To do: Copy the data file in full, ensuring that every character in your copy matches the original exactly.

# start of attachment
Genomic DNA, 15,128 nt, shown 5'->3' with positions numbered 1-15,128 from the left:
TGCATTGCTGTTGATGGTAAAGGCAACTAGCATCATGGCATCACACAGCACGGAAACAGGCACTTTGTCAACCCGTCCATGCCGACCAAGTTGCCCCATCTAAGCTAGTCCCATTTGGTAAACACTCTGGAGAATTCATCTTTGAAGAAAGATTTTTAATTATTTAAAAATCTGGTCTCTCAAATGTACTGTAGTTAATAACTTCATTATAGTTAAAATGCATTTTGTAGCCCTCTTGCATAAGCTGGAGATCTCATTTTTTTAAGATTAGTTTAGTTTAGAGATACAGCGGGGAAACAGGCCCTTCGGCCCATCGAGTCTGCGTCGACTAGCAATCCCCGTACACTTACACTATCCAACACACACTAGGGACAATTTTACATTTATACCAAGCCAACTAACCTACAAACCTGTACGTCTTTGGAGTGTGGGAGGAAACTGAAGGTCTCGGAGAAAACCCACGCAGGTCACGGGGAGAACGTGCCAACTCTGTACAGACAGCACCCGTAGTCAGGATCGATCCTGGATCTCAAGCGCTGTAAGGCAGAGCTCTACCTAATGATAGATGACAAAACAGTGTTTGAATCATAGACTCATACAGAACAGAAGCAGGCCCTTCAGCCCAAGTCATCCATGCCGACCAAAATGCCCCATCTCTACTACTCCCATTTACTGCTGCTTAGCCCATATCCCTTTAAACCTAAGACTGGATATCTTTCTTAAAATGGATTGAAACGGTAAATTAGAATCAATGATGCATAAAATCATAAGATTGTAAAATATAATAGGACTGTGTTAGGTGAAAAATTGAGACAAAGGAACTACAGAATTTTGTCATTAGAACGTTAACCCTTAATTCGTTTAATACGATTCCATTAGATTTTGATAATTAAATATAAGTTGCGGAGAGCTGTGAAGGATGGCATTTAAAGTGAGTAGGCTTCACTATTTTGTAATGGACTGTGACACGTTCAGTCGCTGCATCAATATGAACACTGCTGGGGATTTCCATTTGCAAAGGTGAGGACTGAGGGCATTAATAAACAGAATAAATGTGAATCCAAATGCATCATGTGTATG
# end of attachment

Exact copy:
Genomic DNA, 15,128 nt, shown 5'->3' with positions numbered 1-15,128 from the left:
TGCATTGCTGTTGATGGTAAAGGCAACTAGCATCATGGCATCACACAGCACGGAAACAGGCACTTTGTCAACCCGTCCATGCCGACCAAGTTGCCCCATCTAAGCTAGTCCCATTTGGTAAACACTCTGGAGAATTCATCTTTGAAGAAAGATTTTTAATTATTTAAAAATCTGGTCTCTCAAATGTACTGTAGTTAATAACTTCATTATAGTTAAAATGCATTTTGTAGCCCTCTTGCATAAGCTGGAGATCTCATTTTTTTAAGATTAGTTTAGTTTAGAGATACAGCGGGGAAACAGGCCCTTCGGCCCATCGAGTCTGCGTCGACTAGCAATCCCCGTACACTTACACTATCCAACACACACTAGGGACAATTTTACATTTATACCAAGCCAACTAACCTACAAACCTGTACGTCTTTGGAGTGTGGGAGGAAACTGAAGGTCTCGGAGAAAACCCACGCAGGTCACGGGGAGAACGTGCCAACTCTGTACAGACAGCACCCGTAGTCAGGATCGATCCTGGATCTCAAGCGCTGTAAGGCAGAGCTCTACCTAATGATAGATGACAAAACAGTGTTTGAATCATAGACTCATACAGAACAGAAGCAGGCCCTTCAGCCCAAGTCATCCATGCCGACCAAAATGCCCCATCTCTACTACTCCCATTTACTGCTGCTTAGCCCATATCCCTTTAAACCTAAGACTGGATATCTTTCTTAAAATGGATTGAAACGGTAAATTAGAATCAATGATGCATAAAATCATAAGATTGTAAAATATAATAGGACTGTGTTAGGTGAAAAATTGAGACAAAGGAACTACAGAATTTTGTCATTAGAACGTTAACCCTTAATTCGTTTAATACGATTCCATTAGATTTTGATAATTAAATATAAGTTGCGGAGAGCTGTGAAGGATGGCATTTAAAGTGAGTAGGCTTCACTATTTTGTAATGGACTGTGACACGTTCAGTCGCTGCATCAATATGAACACTGCTGGGGATTTCCATTTGCAAAGGTGAGGACTGAGGGCATTAATAAACAGAATAAATGTGAATCCAAATGCATCATGTGTATG